Porcupine, a large rodent that has sharp quills covering most of its stocky, short-legged body. Porcupines are grizzled brown or black, and are 1 to 3 feet (45 to 90 cm) long, including the tail. Some kinds have short tails, others have long tails that may be prehensile (grasping).
The porcupine defends itself by thrusting its quills into the flesh of an attacking animal. The quills are modified hairs that are mixed in with other hairs. They may be hollow or solid, and either long and flexible, or short and stiff. Usually the quills lie flat, but are raised when the porcupine becomes frightened. Porcupines cannot throw their quills, but the quills are easily detached. Some porcupines have barbed quills that continue to work their way into the enemy's flesh after penetrating it.
Porcupines are found in the Americas, Europe, Asia, and Africa. Some kinds live in forests, others in savannas. They eat shoots, leaves, fruits, grains, and the inner bark of trees. Where numerous, porcupines cause much damage to trees and crops. They usually sleep during the day, in burrows, rocky crevices, hollow logs, or trees.
The North American, or Canadian, porcupine is the only American species found north of Mexico. It is found in Alaska and most of Canada. In the West it ranges south to western Texas. It is also found from Maine to West Virginia, and in the Great Lakes region. This porcupine may be three feet (90 cm) long, including its six-inch (15-cm) tail. It has blackish underfur, yellow guard hairs, and yellowish, black-tipped, barbed quills. In winter, the quills are almost concealed by fur. In summer, the quills are more conspicuous.
A number of species of tree porcupines are found in Mexico and South America. They have long, prehensile tails. The thin-spined porcupines and the mountain porcupines are South American groups that have long, nonprehensile tails.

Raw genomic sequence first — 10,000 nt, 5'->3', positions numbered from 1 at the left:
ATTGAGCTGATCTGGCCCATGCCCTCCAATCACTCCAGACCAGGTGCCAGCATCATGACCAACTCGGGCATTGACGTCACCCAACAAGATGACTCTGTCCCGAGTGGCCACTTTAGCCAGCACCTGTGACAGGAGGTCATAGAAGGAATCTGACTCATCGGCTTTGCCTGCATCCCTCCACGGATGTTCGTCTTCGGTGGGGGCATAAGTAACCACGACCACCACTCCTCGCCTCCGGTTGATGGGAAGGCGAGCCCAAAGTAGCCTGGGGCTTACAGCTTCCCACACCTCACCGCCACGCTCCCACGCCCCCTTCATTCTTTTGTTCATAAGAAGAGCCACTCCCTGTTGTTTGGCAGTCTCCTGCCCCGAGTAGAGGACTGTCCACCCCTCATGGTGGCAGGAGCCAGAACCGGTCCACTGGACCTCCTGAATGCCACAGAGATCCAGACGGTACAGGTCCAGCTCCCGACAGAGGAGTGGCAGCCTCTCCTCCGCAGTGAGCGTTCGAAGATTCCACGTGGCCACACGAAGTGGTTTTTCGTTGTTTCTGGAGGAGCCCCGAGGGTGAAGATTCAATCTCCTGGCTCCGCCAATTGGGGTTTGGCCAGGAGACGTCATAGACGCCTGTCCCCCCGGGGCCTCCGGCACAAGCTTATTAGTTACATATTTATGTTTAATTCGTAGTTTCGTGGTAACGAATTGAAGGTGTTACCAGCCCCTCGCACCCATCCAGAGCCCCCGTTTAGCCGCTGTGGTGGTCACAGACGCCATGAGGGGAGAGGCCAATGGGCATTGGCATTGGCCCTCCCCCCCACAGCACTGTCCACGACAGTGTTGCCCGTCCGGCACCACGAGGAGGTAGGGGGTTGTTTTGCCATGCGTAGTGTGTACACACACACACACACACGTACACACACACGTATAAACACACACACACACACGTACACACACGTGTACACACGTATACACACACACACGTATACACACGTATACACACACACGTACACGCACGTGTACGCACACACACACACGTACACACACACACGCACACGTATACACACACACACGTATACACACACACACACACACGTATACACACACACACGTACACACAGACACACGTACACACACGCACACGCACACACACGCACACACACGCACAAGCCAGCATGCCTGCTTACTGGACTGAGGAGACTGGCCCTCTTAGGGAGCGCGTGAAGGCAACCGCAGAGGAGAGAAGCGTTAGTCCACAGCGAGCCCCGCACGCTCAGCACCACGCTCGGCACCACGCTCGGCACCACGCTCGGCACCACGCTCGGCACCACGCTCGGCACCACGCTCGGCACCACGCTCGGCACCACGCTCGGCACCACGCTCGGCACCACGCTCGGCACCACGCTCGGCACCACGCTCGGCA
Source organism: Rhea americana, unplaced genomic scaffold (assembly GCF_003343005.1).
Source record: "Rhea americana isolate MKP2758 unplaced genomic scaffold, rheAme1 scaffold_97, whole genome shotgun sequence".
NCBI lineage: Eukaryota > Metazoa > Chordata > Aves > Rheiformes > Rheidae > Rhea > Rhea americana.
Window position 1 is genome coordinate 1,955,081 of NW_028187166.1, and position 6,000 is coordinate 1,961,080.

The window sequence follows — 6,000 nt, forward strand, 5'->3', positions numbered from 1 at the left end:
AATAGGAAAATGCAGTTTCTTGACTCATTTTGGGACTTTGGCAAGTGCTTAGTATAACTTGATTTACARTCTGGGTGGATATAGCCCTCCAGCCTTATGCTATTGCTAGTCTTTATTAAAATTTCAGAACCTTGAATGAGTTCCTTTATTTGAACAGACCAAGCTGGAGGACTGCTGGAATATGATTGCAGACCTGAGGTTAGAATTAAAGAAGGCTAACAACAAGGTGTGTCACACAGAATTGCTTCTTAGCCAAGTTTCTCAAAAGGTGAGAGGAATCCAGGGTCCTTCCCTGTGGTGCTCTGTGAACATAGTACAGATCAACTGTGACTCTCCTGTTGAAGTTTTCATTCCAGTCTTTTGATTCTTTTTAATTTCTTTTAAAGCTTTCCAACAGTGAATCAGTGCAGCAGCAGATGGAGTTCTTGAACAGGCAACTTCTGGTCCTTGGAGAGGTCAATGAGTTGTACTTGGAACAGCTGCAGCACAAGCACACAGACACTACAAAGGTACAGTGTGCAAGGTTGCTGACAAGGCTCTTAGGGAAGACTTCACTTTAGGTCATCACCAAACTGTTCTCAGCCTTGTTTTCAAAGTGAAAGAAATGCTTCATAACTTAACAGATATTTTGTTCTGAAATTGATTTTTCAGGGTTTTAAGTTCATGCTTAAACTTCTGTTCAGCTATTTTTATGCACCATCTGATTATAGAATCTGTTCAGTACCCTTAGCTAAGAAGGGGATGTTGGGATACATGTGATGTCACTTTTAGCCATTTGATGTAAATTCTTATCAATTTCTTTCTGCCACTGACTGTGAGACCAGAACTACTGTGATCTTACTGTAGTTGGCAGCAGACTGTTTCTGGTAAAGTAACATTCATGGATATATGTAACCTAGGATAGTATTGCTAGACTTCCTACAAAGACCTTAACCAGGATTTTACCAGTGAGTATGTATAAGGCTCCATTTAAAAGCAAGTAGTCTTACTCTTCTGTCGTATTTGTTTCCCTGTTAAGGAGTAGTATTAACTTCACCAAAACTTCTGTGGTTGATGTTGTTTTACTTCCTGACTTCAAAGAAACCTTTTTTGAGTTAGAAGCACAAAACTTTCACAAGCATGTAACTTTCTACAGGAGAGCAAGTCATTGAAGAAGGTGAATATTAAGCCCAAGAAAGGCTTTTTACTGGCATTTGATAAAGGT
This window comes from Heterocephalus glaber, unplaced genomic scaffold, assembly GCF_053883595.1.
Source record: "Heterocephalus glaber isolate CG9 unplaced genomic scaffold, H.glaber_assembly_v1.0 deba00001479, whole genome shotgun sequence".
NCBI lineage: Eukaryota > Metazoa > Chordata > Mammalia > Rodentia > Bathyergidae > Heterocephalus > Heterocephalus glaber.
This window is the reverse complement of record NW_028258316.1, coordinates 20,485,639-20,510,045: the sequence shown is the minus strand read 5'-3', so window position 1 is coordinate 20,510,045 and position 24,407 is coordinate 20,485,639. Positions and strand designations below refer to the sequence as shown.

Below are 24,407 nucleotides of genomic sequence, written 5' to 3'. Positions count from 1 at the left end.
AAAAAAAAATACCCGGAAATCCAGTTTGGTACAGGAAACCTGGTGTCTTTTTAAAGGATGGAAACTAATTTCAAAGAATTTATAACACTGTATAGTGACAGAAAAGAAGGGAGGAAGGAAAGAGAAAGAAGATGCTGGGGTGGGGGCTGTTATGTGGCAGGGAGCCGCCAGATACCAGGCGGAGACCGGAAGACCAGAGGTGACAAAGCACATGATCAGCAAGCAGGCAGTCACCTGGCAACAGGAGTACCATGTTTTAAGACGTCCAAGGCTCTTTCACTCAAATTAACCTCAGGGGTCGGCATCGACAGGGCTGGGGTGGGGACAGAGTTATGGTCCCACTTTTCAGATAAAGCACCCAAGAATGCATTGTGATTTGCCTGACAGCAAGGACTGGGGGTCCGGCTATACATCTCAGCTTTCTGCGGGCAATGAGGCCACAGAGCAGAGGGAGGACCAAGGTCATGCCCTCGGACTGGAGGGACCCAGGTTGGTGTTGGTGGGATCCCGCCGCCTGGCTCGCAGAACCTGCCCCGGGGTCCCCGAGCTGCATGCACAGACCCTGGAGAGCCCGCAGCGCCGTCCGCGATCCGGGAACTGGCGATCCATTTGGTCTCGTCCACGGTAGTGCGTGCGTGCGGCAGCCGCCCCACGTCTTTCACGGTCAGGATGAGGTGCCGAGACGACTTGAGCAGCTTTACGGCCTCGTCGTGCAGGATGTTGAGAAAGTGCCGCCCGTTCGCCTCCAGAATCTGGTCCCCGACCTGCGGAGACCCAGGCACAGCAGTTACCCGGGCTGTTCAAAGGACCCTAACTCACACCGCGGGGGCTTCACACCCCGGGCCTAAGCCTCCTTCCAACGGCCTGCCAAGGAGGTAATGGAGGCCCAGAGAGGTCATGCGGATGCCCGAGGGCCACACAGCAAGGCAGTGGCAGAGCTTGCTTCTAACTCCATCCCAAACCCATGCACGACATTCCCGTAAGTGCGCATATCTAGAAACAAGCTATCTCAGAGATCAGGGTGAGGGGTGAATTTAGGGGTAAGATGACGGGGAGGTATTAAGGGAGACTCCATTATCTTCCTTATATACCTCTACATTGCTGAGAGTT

Old World porcupines are not tree-dwellers, and do not have prehensile tails. The crested porcupine of southern Europe and northern and eastern Africa gets its name from the long bristles on its head and neck. It is about two feet (60 cm) long. A closely related species, the brush-tailed porcupine, inhabits parts of Africa and Asia. Its scaly tail ends in a brush of quills. The long-tailed, or rat, porcupine lives in Borneo, Sumatra, and the Malay Peninsula.
A porcupine has about 30,000 quills on its back, sides, and tail. The quills are sharp, stiff hairs. A porcupine uses them for defense. If an enemy attacks, the porcupine strikes with its quilled tail. The quills from a porcupine’s body also stick into the skin of an attacker if it gets too close. When the attacker pulls away, the quills stay stuck to its body. This is very painful for the attacker and can even be deadly.
Quills also help a porcupine to swim. The quills have a spongelike filling that helps the porcupine float on water. Floating in a stream or pond is a great way to enjoy a meal of water plants.
American porcupines make up the family Erethizontidae. The North American porcupine is Erethizon dorsatum. The tree porcupines make up the genus Coendou; the thin-spined, Chaetomys; the mountain, Echinoprocta. Old World porcupines make up the family Hystricidae. The crested porcupine is Hystrix cristata. The brush-tailed porcupine is genus Atherurus; the long-tailed, genus Trichys.